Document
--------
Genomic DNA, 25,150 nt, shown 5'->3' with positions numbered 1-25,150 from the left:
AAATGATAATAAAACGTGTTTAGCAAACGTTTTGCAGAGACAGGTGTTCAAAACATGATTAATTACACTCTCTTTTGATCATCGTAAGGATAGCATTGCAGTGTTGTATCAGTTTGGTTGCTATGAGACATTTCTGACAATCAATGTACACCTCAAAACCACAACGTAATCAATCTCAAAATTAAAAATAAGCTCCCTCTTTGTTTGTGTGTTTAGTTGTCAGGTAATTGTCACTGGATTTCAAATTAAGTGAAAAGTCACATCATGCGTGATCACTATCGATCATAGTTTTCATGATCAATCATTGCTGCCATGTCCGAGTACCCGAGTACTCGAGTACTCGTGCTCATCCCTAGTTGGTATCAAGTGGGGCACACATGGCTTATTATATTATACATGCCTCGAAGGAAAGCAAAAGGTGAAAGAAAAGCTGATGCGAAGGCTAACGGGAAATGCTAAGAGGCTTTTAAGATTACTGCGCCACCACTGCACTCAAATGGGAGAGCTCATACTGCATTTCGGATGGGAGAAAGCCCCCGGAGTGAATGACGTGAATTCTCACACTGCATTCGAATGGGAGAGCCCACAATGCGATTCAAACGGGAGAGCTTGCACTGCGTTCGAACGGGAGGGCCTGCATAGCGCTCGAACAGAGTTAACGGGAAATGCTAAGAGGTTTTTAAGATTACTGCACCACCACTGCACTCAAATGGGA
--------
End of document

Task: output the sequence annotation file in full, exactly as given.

Genomic DNA, 25,150 nt, shown 5'->3' with positions numbered 1-25,150 from the left:
AAATGATAATAAAACGTGTTTAGCAAACGTTTTGCAGAGACAGGTGTTCAAAACATGATTAATTACACTCTCTTTTGATCATCGTAAGGATAGCATTGCAGTGTTGTATCAGTTTGGTTGCTATGAGACATTTCTGACAATCAATGTACACCTCAAAACCACAACGTAATCAATCTCAAAATTAAAAATAAGCTCCCTCTTTGTTTGTGTGTTTAGTTGTCAGGTAATTGTCACTGGATTTCAAATTAAGTGAAAAGTCACATCATGCGTGATCACTATCGATCATAGTTTTCATGATCAATCATTGCTGCCATGTCCGAGTACCCGAGTACTCGAGTACTCGTGCTCATCCCTAGTTGGTATCAAGTGGGGCACACATGGCTTATTATATTATACATGCCTCGAAGGAAAGCAAAAGGTGAAAGAAAAGCTGATGCGAAGGCTAACGGGAAATGCTAAGAGGCTTTTAAGATTACTGCGCCACCACTGCACTCAAATGGGAGAGCTCATACTGCATTTCGGATGGGAGAAAGCCCCCGGAGTGAATGACGTGAATTCTCACACTGCATTCGAATGGGAGAGCCCACAATGCGATTCAAACGGGAGAGCTTGCACTGCGTTCGAACGGGAGGGCCTGCATAGCGCTCGAACAGAGTTAACGGGAAATGCTAAGAGGTTTTTAAGATTACTGCACCACCACTGCACTCAAATGGGA